Can a carb still cut it on a two-stroke? Testing TM’s 300 EN
After years riding a TPI fuel injected two-stroke, Enduro21 tester Jordan Scott took delivery of a spanking new TM 300 EN test bike – the questions is, does a carburettor still cut it on a two-stroke?
With Brad Freeman claiming the 2021 EnduroGP World Championship on his Beta RR Racing 300 two-stroke, it is pretty clear carburettors are still killing it.
But the Enduro21 test team, like a lot of people particularly in the Extreme and Hard Enduro world, have been riding the TPI, fuel injected KTM, Husqvarna and GASGAS two-stroke models for a few years now. Not exclusively but look around many hard enduro event paddocks and those bikes are there in droves.
Our tester, Jordan Scott, is one of those riders and has been on a Husqvarna TE300i at events across the UK including the British Extreme Enduro Championship. There is no question, the way a TPI engine works and feels is different to a carburetted bike, more linear is the simplest way of describing it.
As a rider you get used to the change and learn to ride slightly differently to get the best from the engine character. But after all that time on the fuel injected bike, how does it feel to jump back on a carbed bike? How does it differ? Is it better or worse?
“My first impressions sound obvious,” says Jordan, “but I feel like this TM has that old school power band feeling that you would expect from a two-stroke. It’s not quite old, old school because this EN 300 model has the electronic power valve, so there’s new school thinking behind it too.” (NB, we haven’t tested TM’s fuel injected big smoker just yet).
There is no question TM can build a powerful two-stroke engine and the 300 is legendary for the power output. How does that compare when you got back to events you’ve been riding for a few years on the Husqvarna TPI?
“I like the engine response from the carb on hare and hound or classic enduro style riding. The motor pulls hard here and gives a raspy response from the throttle. It’s fast out of corners too which you have watch for a start after the TPI engine.
“There’s plenty of power up top and mid-range but low down you can still really lug the motor to find traction where needed - it’s almost impossible to stall.”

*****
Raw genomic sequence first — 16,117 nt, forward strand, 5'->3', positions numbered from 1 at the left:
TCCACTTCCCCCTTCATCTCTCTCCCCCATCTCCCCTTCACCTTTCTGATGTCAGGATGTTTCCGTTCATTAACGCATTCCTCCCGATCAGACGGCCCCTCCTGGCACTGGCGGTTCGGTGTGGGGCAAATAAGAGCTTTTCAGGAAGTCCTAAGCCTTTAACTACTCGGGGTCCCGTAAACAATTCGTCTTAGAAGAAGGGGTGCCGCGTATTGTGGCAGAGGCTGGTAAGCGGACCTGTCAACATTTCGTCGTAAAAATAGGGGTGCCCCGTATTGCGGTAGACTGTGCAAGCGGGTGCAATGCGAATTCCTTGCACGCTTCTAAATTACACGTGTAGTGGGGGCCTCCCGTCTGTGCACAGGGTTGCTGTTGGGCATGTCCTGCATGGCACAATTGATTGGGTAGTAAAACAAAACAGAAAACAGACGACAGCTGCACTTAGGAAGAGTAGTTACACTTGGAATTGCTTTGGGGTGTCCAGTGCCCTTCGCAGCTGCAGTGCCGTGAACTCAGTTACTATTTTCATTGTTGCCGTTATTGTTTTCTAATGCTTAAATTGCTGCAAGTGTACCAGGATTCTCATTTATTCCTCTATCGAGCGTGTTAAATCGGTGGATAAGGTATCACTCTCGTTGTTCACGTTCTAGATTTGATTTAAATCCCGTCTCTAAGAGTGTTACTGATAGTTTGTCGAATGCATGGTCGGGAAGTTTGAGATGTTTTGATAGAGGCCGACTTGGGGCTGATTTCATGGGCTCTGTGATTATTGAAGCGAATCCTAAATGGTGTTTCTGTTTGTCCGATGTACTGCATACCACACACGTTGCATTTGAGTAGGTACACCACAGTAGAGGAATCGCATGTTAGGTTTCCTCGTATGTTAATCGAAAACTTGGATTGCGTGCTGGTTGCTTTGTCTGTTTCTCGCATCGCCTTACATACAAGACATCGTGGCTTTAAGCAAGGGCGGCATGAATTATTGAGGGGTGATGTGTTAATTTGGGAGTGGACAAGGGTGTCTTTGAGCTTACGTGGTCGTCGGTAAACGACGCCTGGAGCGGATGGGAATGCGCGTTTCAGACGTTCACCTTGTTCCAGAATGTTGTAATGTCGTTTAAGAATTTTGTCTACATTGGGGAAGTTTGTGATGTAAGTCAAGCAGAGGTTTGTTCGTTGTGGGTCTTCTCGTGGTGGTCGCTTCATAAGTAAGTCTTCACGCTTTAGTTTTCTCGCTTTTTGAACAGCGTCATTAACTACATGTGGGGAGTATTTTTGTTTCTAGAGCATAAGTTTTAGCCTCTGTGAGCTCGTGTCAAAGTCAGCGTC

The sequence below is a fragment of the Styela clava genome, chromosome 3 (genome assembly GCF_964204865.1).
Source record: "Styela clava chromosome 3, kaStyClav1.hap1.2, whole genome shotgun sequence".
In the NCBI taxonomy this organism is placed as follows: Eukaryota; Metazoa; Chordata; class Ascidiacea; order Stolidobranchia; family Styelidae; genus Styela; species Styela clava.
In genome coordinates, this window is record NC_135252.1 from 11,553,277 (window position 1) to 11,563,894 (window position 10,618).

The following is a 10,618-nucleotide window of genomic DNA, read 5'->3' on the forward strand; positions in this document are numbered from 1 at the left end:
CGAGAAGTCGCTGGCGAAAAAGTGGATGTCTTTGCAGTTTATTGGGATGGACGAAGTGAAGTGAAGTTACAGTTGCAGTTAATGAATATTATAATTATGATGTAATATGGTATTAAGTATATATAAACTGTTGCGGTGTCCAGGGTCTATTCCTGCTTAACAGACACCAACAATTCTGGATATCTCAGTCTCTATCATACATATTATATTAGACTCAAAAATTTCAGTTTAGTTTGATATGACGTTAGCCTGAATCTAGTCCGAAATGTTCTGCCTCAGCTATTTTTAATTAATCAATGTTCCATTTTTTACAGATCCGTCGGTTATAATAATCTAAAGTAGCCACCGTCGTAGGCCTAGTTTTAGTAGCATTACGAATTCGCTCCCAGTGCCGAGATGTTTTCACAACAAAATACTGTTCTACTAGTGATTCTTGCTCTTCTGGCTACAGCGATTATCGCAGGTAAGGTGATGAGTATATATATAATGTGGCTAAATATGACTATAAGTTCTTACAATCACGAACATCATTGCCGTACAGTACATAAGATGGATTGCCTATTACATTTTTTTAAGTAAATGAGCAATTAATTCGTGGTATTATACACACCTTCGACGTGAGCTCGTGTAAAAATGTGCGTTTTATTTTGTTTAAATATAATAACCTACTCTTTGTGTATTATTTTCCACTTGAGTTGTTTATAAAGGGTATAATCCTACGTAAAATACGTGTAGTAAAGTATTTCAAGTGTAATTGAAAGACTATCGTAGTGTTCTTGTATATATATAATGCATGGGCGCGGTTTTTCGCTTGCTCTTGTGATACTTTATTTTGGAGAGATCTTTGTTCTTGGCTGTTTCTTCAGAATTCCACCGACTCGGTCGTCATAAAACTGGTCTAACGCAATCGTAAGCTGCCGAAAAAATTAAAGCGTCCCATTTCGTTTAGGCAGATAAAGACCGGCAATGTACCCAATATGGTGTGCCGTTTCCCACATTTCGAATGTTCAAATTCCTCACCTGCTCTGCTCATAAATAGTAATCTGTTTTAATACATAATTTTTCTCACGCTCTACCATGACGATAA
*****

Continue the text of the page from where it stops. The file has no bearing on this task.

“What the TM 300 does have is a thoroughbred ‘Enduro GP factory’ feel from standard. Out of the crate, it hauls ass and pulls like a train on the pipe! TM factory riders are always saying how the bikes are standard even at EnduroGP level and I can see that now. It’s a rocketship!”
Playing with the mapping
“I’ve tried both engine mapping positions (as standard the 300 EN has a wet and dry map) and honestly have mostly been using the wet map.” Jordan explains. “I find the dry map is a little bit too ‘raspy’ off the bottom and for the type of riding I’ve been doing, the wet map is actually better, a lot smoother, easier to ride and you can rag it on more.”
Is it all good? Where is the fuel injected engine working better?
“The engine doesn't quite have the TPI feel that's now suited to extreme riding that I get from my Husky.” Jordan continues. “I need to spend more time riding extreme stuff to see how I can make it work for me and maybe try a few set-up options to adjust the power delivery right at the bottom of the rev-range.”
What’s next with the bike then?
“My next race is the final round of the British Sprint Enduro Championship but after that my plan is to try and turn it into more of an extreme enduro bike. There aren’t many people riding the big TM 2T in extreme and I want to try it.
“I’m going to fit a bigger diameter clutch master cylinder – 9mm instead of 8mm – to make it a bit lighter. I’m also planning on sourcing a heavier flywheel weight and also try making a tweak with the carb jetting to improve the low down feel, more like a TPI I guess and friendlier in the extreme stuff.
“Maybe spacers in the carb will help that too I think plus I will play with the gearing more, so maybe fit a 12 or 13 front and 52 tooth rear sprockets. It could also do with a fan kit.”
“I’ll let you know how I get on!”
Photo Credit: Enduro21 | Robert Lynn